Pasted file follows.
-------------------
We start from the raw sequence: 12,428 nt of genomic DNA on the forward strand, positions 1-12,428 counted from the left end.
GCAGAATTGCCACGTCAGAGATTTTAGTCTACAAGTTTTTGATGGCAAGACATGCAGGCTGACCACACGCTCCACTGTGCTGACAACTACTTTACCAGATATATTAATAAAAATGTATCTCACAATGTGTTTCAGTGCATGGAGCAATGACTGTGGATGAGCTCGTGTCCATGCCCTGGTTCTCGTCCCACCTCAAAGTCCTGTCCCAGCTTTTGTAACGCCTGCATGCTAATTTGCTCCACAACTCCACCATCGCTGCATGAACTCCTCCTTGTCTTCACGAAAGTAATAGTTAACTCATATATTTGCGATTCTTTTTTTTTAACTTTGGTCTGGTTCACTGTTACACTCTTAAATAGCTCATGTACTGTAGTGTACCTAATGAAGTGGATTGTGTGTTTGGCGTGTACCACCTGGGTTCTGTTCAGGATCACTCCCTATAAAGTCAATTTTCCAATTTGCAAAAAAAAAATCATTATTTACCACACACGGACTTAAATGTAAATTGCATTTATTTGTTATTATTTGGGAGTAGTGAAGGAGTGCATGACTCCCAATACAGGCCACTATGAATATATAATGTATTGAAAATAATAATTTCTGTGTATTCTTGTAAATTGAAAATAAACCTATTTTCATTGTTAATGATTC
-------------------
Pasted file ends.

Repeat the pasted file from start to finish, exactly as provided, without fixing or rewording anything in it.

We start from the raw sequence: 12,428 nt of genomic DNA on the forward strand, positions 1-12,428 counted from the left end.
GCAGAATTGCCACGTCAGAGATTTTAGTCTACAAGTTTTTGATGGCAAGACATGCAGGCTGACCACACGCTCCACTGTGCTGACAACTACTTTACCAGATATATTAATAAAAATGTATCTCACAATGTGTTTCAGTGCATGGAGCAATGACTGTGGATGAGCTCGTGTCCATGCCCTGGTTCTCGTCCCACCTCAAAGTCCTGTCCCAGCTTTTGTAACGCCTGCATGCTAATTTGCTCCACAACTCCACCATCGCTGCATGAACTCCTCCTTGTCTTCACGAAAGTAATAGTTAACTCATATATTTGCGATTCTTTTTTTTTAACTTTGGTCTGGTTCACTGTTACACTCTTAAATAGCTCATGTACTGTAGTGTACCTAATGAAGTGGATTGTGTGTTTGGCGTGTACCACCTGGGTTCTGTTCAGGATCACTCCCTATAAAGTCAATTTTCCAATTTGCAAAAAAAAAATCATTATTTACCACACACGGACTTAAATGTAAATTGCATTTATTTGTTATTATTTGGGAGTAGTGAAGGAGTGCATGACTCCCAATACAGGCCACTATGAATATATAATGTATTGAAAATAATAATTTCTGTGTATTCTTGTAAATTGAAAATAAACCTATTTTCATTGTTAATGATTC